Wednesday, February 11, 2009

Senate Republican on Raising the Tobacco Tax on Thursday (UPDATE)

After clearing the first huddle in the state House without a vote to spare, the bill to raise taxes on tobacco to fund a health care package is heading for a vote in the state Senate on Thursday. The bill, HB1204, came out of the Senate Revenue and Taxation with the minimum five votes needed to pass.

The question remains as to whether the bill can gather 27 out of 35 votes needed to send it to the governor’s office. John Brummett said on his blog today that the votes appear to be there and even Sen. Gilbert Baker may be considering voting for the bill. I asked Sen. Gilbert about Brummett’s claim and he assured me that he is a “firm no” on the bill. I also was able to confirm with Senators Johnny Key, Sharon Trusty, and Denny Altes that they all oppose the tax increase. Sen. Cecile Bledsoe confirmed that she will vote for the tax increase.

This leaves three Republicans as undecided or unconfirmed, Sen. Ruth Whitaker, Bill Pritchard, and Kim Hendren. Sen. Whitaker has not gone on the record against the tax increase but her record would indicate she would likely oppose the measure. Sen. Pritchard said at a forum in northwest Arkansas this weekend that he is still undecided. Independently minded Sen. Hendren originally opposed the increase but most recently has said since he is leaning toward supporting the measure. With at least one Democrat, Sen. Terry Smith, already opposing the increase, all three Republican could defeat the bill by voting no only if one additional Democrat also votes no.

Here is the contact information for the undecided or unconfirmed Senate Republicans:

Sen. Ruth Whitaker
(Likely to vote no but unconfirmed)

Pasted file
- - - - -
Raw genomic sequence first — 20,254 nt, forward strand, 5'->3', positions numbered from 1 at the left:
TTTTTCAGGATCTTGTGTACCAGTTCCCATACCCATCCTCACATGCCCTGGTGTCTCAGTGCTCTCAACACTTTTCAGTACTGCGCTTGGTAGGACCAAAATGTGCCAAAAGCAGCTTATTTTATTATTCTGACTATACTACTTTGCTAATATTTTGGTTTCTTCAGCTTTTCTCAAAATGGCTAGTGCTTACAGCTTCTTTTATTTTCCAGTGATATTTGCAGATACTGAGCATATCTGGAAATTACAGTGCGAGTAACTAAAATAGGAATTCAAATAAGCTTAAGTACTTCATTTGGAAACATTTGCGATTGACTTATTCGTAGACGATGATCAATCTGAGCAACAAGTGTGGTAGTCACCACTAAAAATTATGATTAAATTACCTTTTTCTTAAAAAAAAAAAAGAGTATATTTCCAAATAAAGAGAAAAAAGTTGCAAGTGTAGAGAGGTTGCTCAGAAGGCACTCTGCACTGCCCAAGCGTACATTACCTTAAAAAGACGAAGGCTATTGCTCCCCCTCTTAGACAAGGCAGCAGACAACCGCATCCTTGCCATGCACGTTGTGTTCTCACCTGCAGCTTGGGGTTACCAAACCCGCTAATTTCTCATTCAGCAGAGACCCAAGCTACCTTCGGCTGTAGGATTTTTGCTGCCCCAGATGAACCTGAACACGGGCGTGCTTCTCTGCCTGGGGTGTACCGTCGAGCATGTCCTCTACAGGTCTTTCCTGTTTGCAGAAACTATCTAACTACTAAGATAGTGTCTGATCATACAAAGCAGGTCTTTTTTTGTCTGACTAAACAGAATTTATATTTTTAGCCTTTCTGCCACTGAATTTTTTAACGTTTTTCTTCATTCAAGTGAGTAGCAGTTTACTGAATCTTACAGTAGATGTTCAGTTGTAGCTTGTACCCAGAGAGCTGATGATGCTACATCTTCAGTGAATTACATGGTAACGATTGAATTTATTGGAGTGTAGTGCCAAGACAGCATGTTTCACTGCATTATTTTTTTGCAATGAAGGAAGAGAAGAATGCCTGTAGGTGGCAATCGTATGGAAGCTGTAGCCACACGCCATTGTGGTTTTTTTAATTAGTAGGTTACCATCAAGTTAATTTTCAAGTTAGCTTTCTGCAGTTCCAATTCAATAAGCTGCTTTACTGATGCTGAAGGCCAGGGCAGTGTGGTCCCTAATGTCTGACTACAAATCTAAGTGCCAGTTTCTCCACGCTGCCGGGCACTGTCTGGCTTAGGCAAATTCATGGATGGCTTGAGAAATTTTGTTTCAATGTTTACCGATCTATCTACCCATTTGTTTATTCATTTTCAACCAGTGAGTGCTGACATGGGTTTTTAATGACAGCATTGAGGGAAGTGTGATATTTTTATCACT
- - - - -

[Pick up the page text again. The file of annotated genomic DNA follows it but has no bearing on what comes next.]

(Final Result - Voted Against the Bill.)

Sen. Bill Pritchard
(Confirmed Undecided)
(Final Result - Voted Against the Bill.)

Sen. Kim Hendren
(Leaning Yes)
(Final Result - Voted For the Bill.)
UPDATE – According to Roby Brock, there are two Democrats planning to vote no, Senators Terry Smith and Jerry Taylor. This means if Sen. Bledsoe is the only yes Republican, this tax increase will not pass. Senators Hendren and Pritchard hold the bill’s fate in their hands.


Anonymous said...

I don't understand how if all 3 Repubs voted against the tax they could stop it. That would leave 7 Repubs and 1 Democrat against, only 8 votes. You need 9 to stop it. 27 out 35 passes it.

Jason Tolbert, CPA said...
This comment has been removed by the author.
Jason Tolbert, CPA said...

You are right. I revised the post. I was working backards to 27 instead to 26.

Anonymous said...

I understand why Terry Smith opposes the tax; he's a chain smoker. What I don't understand is the Republican stand against it. This is not a grow-the-government bill; rather it's a revenue source to fund a much-needed statewide trauma system, plus a few other things. Smokers are a drain in the health-care system. That's not an opinion, but a fact. So, if this causes people to quit smoking, so much the better. If not, then they pay for the system that will end up taking care of them before they die a tobacco-related death.
For the "I'm against every tax increase" crowd: Don't smoke and you won't pay the tax.

Jason Tolbert, CPA said...

The cigarette tax is not being done to discourage smoking. The reason smokers are being targeted is that only around 1 in 4 Arkansans smoke so they are in a minority so they do not have as much influence. In addition, most smokers have an addiction and are unable to quit so the state knows they can collect the money. The state is not doing this to help smokers; they are preying upon the people who least can afford it to fund their pet programs. And this new tax will hit them at the same time as the lottery.

Two regressive “voluntary” taxes at the same time - what kind hearted legislator we have.

Brett said...

Not a "grow-the-government" bill and only used to for the trauma system and a "few other things"? How about the majority of the bill is to pay for growth in government and a small portion will fund the trauma system. I think it is pretty easy to understand why a fiscal conservative would want to oppose a tax increase in a recession.

Anonymous said...

When did Cecile Bledsoe turn into a liberal tax and spender?